We’re peering through the heart of a swarming cluster of galaxies. Those glowing white balls are giant galaxies that dominated the cluster center. Look closely and you’ll see diffuse shreds of white light being ripped off of them! The cluster is acting like a gravitational blender, churning many individual galaxies into a single cloud of stars.

But the cluster itself is just the first chapter in the cosmic story being revealed here. See those faint blue rings and arcs? Those are the distorted images of other galaxies that sit far in the distance.

The immense gravity of the cluster causes the space-time around it to warp. As light from distant galaxies passes by, it’s forced to bend into weird shapes, like a warped magnifying glass would distort and brighten our view of a faint candle. Leveraging our understanding of Einstein’s General Relativity, Hubble is using the cluster as a gravitational telescope, allowing us to see farther and fainter than ever before possible. We are looking far back in time to see galaxies as they were more than 13 billion years ago!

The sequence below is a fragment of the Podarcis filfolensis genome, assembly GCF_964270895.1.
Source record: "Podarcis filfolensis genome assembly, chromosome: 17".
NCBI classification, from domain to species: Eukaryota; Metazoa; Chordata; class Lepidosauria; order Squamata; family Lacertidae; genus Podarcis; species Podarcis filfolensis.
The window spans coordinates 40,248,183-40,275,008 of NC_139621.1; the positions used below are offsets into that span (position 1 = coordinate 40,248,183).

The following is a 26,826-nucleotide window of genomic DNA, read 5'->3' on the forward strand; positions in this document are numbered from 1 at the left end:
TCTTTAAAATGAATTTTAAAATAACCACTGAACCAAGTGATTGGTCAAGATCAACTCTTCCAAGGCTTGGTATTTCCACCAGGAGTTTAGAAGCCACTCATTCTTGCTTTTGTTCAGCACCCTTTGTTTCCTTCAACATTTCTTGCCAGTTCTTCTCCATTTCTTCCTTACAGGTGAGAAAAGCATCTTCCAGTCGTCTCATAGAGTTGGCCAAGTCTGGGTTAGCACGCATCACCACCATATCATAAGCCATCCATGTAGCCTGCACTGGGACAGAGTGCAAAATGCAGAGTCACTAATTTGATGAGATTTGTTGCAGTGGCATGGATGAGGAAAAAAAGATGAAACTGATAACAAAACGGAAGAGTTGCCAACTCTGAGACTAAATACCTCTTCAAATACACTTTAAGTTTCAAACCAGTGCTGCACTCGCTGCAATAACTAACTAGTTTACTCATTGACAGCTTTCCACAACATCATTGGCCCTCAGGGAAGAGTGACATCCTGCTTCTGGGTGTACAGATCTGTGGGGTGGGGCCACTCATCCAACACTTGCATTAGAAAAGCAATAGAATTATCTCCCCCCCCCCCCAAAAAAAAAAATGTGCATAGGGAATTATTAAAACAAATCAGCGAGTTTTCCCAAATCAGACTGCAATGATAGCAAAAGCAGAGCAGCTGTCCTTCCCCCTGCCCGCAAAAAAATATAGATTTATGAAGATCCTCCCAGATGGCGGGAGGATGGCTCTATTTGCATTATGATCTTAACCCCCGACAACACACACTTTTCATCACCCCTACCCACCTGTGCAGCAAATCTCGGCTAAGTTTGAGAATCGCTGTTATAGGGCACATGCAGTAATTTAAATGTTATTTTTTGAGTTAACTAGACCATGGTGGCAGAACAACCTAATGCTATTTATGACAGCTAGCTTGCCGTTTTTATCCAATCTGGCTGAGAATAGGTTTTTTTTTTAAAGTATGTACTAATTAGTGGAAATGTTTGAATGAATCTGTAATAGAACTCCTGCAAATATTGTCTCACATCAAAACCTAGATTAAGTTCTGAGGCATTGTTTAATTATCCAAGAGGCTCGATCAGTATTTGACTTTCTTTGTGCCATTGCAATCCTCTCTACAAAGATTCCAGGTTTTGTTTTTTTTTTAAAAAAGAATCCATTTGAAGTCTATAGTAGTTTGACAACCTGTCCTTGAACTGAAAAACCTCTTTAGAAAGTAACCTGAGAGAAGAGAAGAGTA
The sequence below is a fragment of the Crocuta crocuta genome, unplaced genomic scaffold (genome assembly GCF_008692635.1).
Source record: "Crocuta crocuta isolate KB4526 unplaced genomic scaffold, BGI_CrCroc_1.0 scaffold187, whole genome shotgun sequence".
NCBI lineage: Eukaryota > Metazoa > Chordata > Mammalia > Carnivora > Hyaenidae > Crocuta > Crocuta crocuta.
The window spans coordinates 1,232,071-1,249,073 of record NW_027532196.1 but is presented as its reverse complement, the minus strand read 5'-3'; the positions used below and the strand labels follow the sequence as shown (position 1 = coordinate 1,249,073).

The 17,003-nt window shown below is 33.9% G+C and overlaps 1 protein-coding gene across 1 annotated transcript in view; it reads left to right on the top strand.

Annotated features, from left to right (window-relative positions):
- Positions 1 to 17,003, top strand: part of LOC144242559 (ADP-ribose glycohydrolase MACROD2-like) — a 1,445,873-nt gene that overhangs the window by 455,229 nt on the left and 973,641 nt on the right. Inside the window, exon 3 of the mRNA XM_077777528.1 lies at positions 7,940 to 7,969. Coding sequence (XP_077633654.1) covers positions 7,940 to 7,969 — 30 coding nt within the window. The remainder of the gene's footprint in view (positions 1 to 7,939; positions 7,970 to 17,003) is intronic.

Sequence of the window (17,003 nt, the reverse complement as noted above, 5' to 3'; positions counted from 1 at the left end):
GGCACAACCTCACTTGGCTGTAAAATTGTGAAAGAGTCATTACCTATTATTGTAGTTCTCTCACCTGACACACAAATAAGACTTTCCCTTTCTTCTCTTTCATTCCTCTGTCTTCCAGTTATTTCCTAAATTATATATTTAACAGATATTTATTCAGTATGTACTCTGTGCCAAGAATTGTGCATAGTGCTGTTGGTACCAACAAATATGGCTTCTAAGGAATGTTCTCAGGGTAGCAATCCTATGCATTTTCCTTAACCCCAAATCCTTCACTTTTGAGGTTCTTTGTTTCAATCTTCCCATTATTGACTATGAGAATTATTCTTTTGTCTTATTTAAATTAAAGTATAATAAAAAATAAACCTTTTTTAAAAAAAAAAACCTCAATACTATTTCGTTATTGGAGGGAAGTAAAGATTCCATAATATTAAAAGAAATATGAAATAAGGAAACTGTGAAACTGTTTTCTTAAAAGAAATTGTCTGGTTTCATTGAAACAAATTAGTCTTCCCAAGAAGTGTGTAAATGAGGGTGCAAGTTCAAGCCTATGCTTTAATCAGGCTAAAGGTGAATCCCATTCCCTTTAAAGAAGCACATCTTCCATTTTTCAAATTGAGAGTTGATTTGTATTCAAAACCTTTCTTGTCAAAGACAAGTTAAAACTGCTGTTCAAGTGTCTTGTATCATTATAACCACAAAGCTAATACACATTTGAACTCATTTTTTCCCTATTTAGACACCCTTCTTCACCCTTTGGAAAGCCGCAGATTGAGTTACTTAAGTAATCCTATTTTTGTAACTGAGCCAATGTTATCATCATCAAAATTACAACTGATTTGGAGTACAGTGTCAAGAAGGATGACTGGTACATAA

As a theorist, I want to understand the full life cycle of galaxies – how they are born (small, blue, bursting with new stars), how they grow, and eventually how they die (big, red, fading with the light of ancient stars). Hubble allows us to connect these stages. Some of the faintest, most distant galaxies in this image are destined to become monster galaxies like those glowing white in the foreground. We’re seeing the distant past and the present in a single glorious picture.